Be open with them about the situation and what it means to both of you - your husband may not feel able to discuss his difficulties in that department. It’s sort of the last taboo subject, isn’t it? But if he can, it would help to make the point that you’re in this together, and it is part of his well-being and therefore his mental health.


Apologies - I seem to have caused some confusion. I was using the issue with sitting together on the sette as an example of how we struggle to even sit & cuddle outside the bedroom due to my husband’s needs. He has an excellent riser recliner which has been bespoke made to suit his needs. We don’t need any help or advice for riser recliners.
I agree Bowling Bun that it isn’t just about sex but cuddling, holding each other & just being together.
Thanks Charlesh47 - I would have loved to be a fly on the wall in your wife’s group. The attitude from the outside world seems to often be that disabled people don’t have sex or that it shouldn’t be important to them. Alternatively it is quite patronising with people thinking how sweet it is that disabled people might want to be intimate.
I shall do some serious research and then get back to the OT. I’ll keep you updated.


Deb I totally get what you are saying. There is too much emphasis on sex and not enough on ‘intimacy’ as that can be something totally different and often more enjoyable if one or both partners have and limitations. I get angry that so many people do not understand that even with illness or disability there are still needs which, when addressed can help a person put their limitations on one side.

I am currently signed up for a sleep course run by one of the doctors at my GP surgery. He refers to keeping the bed for “sleep and snuggles” only - emphasising that he isn’t referring to sex but ‘intimacy’ of whatever type helps. i smiled when he first made such a reference because he clearly understands. G always refers to himself as more of a sensual person than a sexual one… I won’t go further with that so as not to embarrass anyone, but its a subject which so many feel awkward discussing and cannot comprehend those with a disability/infirmity/limitation having!

I hope you manage to get more help from the OT

I have a very treasured memory of visiting hubby at the assessment hospital. We sat in the bed holding hands, watching a travel programme. Not a word was spoken. No need. This was after I had been through hell with his delirium. The peace I felt that day was wonderful knowing whatever may happen, the love was still there.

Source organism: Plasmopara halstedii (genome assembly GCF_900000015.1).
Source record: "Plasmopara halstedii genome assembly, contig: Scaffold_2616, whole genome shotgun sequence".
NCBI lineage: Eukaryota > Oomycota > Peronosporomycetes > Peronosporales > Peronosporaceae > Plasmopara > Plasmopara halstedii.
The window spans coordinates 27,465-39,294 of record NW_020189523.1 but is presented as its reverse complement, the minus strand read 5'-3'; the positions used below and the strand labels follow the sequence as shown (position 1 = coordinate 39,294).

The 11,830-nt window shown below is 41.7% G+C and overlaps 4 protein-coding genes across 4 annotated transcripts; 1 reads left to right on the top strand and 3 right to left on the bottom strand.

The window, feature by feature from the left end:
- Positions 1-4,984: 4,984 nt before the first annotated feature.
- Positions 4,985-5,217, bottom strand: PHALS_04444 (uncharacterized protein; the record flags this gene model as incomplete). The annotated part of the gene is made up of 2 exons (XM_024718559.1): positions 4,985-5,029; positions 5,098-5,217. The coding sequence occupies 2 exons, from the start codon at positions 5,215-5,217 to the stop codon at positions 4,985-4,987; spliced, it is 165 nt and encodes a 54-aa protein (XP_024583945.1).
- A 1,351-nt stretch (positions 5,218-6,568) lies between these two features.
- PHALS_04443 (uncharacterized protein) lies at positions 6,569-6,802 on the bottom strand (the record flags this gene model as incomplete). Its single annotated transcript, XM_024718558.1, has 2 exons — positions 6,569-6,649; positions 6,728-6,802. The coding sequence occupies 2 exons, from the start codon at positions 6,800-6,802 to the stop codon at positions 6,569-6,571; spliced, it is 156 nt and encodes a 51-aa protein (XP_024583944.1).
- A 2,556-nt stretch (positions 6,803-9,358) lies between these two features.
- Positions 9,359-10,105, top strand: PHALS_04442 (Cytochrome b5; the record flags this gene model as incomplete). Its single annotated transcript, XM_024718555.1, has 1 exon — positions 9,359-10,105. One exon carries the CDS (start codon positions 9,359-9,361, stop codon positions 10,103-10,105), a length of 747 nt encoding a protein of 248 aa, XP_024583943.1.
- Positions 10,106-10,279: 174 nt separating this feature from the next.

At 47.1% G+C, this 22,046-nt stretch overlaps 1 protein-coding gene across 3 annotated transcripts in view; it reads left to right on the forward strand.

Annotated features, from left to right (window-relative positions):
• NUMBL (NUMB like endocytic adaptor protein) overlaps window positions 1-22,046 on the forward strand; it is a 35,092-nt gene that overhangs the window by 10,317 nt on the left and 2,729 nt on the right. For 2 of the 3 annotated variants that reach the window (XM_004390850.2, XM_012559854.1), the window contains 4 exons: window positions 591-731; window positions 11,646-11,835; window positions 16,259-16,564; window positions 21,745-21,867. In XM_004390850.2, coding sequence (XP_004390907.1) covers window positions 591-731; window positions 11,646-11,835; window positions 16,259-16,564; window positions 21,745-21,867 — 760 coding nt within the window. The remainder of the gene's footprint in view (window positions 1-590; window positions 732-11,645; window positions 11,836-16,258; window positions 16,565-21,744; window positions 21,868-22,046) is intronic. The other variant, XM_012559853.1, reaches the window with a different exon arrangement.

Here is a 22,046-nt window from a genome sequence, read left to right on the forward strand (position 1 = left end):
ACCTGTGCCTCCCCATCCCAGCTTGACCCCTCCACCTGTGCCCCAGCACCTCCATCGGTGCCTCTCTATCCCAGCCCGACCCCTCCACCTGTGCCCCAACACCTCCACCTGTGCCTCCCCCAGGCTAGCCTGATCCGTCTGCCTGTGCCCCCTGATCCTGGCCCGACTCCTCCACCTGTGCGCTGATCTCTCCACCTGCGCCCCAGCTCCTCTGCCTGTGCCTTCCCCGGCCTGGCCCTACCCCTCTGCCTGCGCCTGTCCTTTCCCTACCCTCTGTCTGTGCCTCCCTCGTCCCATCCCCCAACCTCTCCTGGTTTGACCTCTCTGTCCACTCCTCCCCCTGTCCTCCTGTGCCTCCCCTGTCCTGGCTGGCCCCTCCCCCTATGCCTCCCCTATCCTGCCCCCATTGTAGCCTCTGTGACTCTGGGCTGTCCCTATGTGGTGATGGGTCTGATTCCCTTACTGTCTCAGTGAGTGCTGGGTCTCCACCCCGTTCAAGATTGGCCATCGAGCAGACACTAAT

That makes at least two of us!!

The attitude from the outside world seems to often be that disabled people don’t have sex or that it shouldn’t be important to them. Alternatively it is quite patronising with people thinking how sweet it is that disabled people might want to be intimate.

Oh yes! I call it “Aw, bless!” Syndrome. People who find ordinary feelings in others so cute you could strangle them for feeling that way. And I have no doubt this post will get flagged for that one!


That’s true of many things that people with autism and LD feel, think and do.

Off topic really but it reminds me of something a parent once posted on a WhatsApp group (paraphrased badly by me) - if someone gets cross and throws a mug, then they got cross and threw the mug. If a person with LD gets cross and throws a mug then they have challenging behaviour and it goes on their records for life …


@melly1 How true!!!

M very nearly wasn’t accepted at Fairfield Opportunity Farm because his school had said he was “uncooperative” ! When I challenged this, it was because he didn’t want to wear his country dancing outfit or do country dancing at 16 years old!! What self respecting teenager would when he’s 6ft plus and still trying to coordinate his long limbs?! Husband and No.1 son would have done exactly the same as M.